S = (S C F P) satisfying the following properties: 1. S is a non-void set. It is called the domain of the structure. 2. It is C = fcS : c 2 Cg S: 3. It is F = ff S : f 2 Fg a set of functions on S such that f S : S n ! S if #f = n: 4. P = fP S : P 2 Pg is a set of predicates on S, i.e. for P 2 P with #P = n it is P S S n : Let's give an easy example: Let LGT = L(CGT FGT PGT ) be the language of group theory. In an LGT -structure we have interpretations for 1 and =. Thus, if G = (G 1G G) is a group we have an LGT -structure with domain G interpreting 1 by 1G which is 1G 2 G by the function G which is G : G2 ! G (x y) 7! x G y

18

I. Pure Logic

= by the predicate =G which is f(x x) : x 2 Gg G2 Thus every group is an LGT -structure. But we also have very strange LGT -structures,

e.g. if we have the following structure domain of the structure is IN is interpreted by the function f : IN2 ! IN (x y) 7! 2x = is interpreted by the predicate f(x y) 2 IN2 : x < yg This structure has of course nothing to do with a group. Now we are going to give a meaning to the syntactical material of section 1.1 (i.e. terms and formulas) with respect to a given structure, i.e. with respect to the meaning of the non-logical symbols. In a rst step we are going to assign elements of the domain of the structure to the variables. By an assignment for an L(C F P )-structure S = (S C F P) we understand a map : V! S where V denotes the set of object variables. Assignments are denoted by 0 ::: Now let L = L(C F P ) be a rst order language, S = (S C F P) an L-structure and an assignment for S : By we have interpreted the variables in S : Now we can lift the interpretation to all L-terms. De nition 1.3.2. The value tS ] of an L-term t in the L-structure S with respect to the assignment is de ned by induction on the de nition of the L-terms as follows: 1. If t is the variable x, then tS ] = (x): 2. If t = c, then tS ] = cS : 3. If t = (ft1 : : :tn ) then tS ] = f S (tS1 ] : : : tSn ]): For an example regard the group G = (Z0 +) of the integer numbers as an LGT structure. Take the term t = (1 x) y and an assignment for G with (x) = 5 and (y) = ;3: Then it is tG ] = 2: Proposition 1.3.3. Let S be an L-structure and an S -assignment. a) tS ] 2 S for any L-term t. b) If t is an L-term with FV(t) = , then tS ] = tS ] for all S -assignments and . In this case we write briey tS : Proof. We only prove the rst part at full length. This is an induction on the de nition of `t is an L-term'. Therefore we have the following cases:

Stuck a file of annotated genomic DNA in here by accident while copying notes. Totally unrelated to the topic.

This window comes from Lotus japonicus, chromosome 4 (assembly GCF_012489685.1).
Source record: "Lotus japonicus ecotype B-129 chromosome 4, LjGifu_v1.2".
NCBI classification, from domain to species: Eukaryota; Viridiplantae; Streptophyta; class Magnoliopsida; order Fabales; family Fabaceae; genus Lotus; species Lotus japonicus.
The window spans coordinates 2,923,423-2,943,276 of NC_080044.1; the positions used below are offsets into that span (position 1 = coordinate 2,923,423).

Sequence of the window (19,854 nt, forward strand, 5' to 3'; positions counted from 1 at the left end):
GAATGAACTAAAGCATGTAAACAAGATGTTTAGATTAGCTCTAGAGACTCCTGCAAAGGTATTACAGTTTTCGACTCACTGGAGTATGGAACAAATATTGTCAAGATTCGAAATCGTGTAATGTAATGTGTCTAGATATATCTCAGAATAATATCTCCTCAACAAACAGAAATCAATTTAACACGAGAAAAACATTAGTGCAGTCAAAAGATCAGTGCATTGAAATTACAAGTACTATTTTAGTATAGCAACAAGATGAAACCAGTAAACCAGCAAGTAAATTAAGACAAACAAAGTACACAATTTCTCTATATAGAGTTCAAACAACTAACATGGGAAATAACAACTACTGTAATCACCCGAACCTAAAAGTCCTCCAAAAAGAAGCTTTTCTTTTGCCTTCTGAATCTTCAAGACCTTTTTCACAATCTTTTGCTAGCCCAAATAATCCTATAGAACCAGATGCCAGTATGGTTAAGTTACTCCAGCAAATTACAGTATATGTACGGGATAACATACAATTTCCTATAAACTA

1.3. Semantics for First Order Logic

19

t=x